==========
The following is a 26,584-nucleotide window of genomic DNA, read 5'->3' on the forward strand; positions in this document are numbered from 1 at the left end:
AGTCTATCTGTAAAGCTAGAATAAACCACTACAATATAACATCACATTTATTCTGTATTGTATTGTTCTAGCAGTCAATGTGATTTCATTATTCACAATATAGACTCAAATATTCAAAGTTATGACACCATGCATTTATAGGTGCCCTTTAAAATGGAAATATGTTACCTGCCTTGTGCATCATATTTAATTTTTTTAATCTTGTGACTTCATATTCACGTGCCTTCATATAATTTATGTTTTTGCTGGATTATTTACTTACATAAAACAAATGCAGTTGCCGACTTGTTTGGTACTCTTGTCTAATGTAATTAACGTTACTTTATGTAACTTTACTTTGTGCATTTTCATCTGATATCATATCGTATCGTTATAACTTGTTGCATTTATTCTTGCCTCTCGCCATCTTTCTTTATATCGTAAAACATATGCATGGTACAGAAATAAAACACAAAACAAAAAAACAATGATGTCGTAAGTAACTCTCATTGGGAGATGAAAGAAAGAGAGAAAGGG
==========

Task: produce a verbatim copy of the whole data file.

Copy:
The following is a 26,584-nucleotide window of genomic DNA, read 5'->3' on the forward strand; positions in this document are numbered from 1 at the left end:
AGTCTATCTGTAAAGCTAGAATAAACCACTACAATATAACATCACATTTATTCTGTATTGTATTGTTCTAGCAGTCAATGTGATTTCATTATTCACAATATAGACTCAAATATTCAAAGTTATGACACCATGCATTTATAGGTGCCCTTTAAAATGGAAATATGTTACCTGCCTTGTGCATCATATTTAATTTTTTTAATCTTGTGACTTCATATTCACGTGCCTTCATATAATTTATGTTTTTGCTGGATTATTTACTTACATAAAACAAATGCAGTTGCCGACTTGTTTGGTACTCTTGTCTAATGTAATTAACGTTACTTTATGTAACTTTACTTTGTGCATTTTCATCTGATATCATATCGTATCGTTATAACTTGTTGCATTTATTCTTGCCTCTCGCCATCTTTCTTTATATCGTAAAACATATGCATGGTACAGAAATAAAACACAAAACAAAAAAACAATGATGTCGTAAGTAACTCTCATTGGGAGATGAAAGAAAGAGAGAAAGGG